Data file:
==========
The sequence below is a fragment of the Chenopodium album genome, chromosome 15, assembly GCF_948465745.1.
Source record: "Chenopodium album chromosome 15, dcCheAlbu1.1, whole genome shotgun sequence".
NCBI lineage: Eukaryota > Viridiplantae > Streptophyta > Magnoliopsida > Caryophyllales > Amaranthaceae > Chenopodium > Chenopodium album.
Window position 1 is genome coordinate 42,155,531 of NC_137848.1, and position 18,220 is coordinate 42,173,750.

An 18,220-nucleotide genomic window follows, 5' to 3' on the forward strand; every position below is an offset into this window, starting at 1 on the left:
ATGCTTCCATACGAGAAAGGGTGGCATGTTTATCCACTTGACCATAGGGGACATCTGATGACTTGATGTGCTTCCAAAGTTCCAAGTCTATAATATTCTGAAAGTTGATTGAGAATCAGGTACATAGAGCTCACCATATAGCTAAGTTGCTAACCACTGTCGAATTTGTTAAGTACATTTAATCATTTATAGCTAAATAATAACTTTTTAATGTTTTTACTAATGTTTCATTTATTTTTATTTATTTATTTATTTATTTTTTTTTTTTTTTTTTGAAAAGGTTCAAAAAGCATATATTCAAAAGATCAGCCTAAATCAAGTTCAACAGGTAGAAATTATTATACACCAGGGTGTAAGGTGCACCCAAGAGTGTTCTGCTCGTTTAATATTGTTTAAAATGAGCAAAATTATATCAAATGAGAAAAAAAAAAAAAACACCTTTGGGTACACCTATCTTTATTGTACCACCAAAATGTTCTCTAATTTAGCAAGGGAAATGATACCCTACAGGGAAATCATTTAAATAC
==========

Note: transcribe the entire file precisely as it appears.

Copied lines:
The sequence below is a fragment of the Chenopodium album genome, chromosome 15, assembly GCF_948465745.1.
Source record: "Chenopodium album chromosome 15, dcCheAlbu1.1, whole genome shotgun sequence".
NCBI lineage: Eukaryota > Viridiplantae > Streptophyta > Magnoliopsida > Caryophyllales > Amaranthaceae > Chenopodium > Chenopodium album.
Window position 1 is genome coordinate 42,155,531 of NC_137848.1, and position 18,220 is coordinate 42,173,750.

An 18,220-nucleotide genomic window follows, 5' to 3' on the forward strand; every position below is an offset into this window, starting at 1 on the left:
ATGCTTCCATACGAGAAAGGGTGGCATGTTTATCCACTTGACCATAGGGGACATCTGATGACTTGATGTGCTTCCAAAGTTCCAAGTCTATAATATTCTGAAAGTTGATTGAGAATCAGGTACATAGAGCTCACCATATAGCTAAGTTGCTAACCACTGTCGAATTTGTTAAGTACATTTAATCATTTATAGCTAAATAATAACTTTTTAATGTTTTTACTAATGTTTCATTTATTTTTATTTATTTATTTATTTATTTTTTTTTTTTTTTTTTGAAAAGGTTCAAAAAGCATATATTCAAAAGATCAGCCTAAATCAAGTTCAACAGGTAGAAATTATTATACACCAGGGTGTAAGGTGCACCCAAGAGTGTTCTGCTCGTTTAATATTGTTTAAAATGAGCAAAATTATATCAAATGAGAAAAAAAAAAAAAACACCTTTGGGTACACCTATCTTTATTGTACCACCAAAATGTTCTCTAATTTAGCAAGGGAAATGATACCCTACAGGGAAATCATTTAAATAC